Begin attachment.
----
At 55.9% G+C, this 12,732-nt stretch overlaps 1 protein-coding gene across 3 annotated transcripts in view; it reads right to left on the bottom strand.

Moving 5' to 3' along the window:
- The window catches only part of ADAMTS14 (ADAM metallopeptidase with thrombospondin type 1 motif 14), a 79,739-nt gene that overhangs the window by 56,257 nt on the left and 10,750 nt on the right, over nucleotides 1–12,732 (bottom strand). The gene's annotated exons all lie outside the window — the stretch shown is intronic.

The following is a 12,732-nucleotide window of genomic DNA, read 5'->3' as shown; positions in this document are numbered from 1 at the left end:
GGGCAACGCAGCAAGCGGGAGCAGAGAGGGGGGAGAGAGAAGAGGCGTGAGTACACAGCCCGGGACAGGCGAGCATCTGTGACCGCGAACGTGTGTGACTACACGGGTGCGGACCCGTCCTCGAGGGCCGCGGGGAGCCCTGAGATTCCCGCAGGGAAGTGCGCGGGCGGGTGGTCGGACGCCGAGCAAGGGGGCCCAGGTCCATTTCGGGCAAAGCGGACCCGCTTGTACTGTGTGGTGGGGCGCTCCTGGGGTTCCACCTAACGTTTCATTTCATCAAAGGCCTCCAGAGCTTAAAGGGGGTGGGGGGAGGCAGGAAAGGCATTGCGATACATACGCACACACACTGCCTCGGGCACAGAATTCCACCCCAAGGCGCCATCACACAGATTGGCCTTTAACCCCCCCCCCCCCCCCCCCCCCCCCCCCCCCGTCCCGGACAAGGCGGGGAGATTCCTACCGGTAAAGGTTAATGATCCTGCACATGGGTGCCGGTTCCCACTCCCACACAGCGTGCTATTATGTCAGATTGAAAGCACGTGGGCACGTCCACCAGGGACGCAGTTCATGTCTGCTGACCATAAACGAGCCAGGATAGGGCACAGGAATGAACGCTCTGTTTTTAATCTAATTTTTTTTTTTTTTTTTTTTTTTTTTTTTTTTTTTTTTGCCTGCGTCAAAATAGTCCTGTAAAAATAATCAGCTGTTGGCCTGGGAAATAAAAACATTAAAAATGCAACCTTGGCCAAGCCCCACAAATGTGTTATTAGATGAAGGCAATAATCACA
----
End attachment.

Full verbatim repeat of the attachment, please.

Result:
At 55.9% G+C, this 12,732-nt stretch overlaps 1 protein-coding gene across 3 annotated transcripts in view; it reads right to left on the bottom strand.

Moving 5' to 3' along the window:
- The window catches only part of ADAMTS14 (ADAM metallopeptidase with thrombospondin type 1 motif 14), a 79,739-nt gene that overhangs the window by 56,257 nt on the left and 10,750 nt on the right, over nucleotides 1–12,732 (bottom strand). The gene's annotated exons all lie outside the window — the stretch shown is intronic.

The following is a 12,732-nucleotide window of genomic DNA, read 5'->3' as shown; positions in this document are numbered from 1 at the left end:
GGGCAACGCAGCAAGCGGGAGCAGAGAGGGGGGAGAGAGAAGAGGCGTGAGTACACAGCCCGGGACAGGCGAGCATCTGTGACCGCGAACGTGTGTGACTACACGGGTGCGGACCCGTCCTCGAGGGCCGCGGGGAGCCCTGAGATTCCCGCAGGGAAGTGCGCGGGCGGGTGGTCGGACGCCGAGCAAGGGGGCCCAGGTCCATTTCGGGCAAAGCGGACCCGCTTGTACTGTGTGGTGGGGCGCTCCTGGGGTTCCACCTAACGTTTCATTTCATCAAAGGCCTCCAGAGCTTAAAGGGGGTGGGGGGAGGCAGGAAAGGCATTGCGATACATACGCACACACACTGCCTCGGGCACAGAATTCCACCCCAAGGCGCCATCACACAGATTGGCCTTTAACCCCCCCCCCCCCCCCCCCCCCCCCCCCCCCGTCCCGGACAAGGCGGGGAGATTCCTACCGGTAAAGGTTAATGATCCTGCACATGGGTGCCGGTTCCCACTCCCACACAGCGTGCTATTATGTCAGATTGAAAGCACGTGGGCACGTCCACCAGGGACGCAGTTCATGTCTGCTGACCATAAACGAGCCAGGATAGGGCACAGGAATGAACGCTCTGTTTTTAATCTAATTTTTTTTTTTTTTTTTTTTTTTTTTTTTTTTTTTTTTGCCTGCGTCAAAATAGTCCTGTAAAAATAATCAGCTGTTGGCCTGGGAAATAAAAACATTAAAAATGCAACCTTGGCCAAGCCCCACAAATGTGTTATTAGATGAAGGCAATAATCACA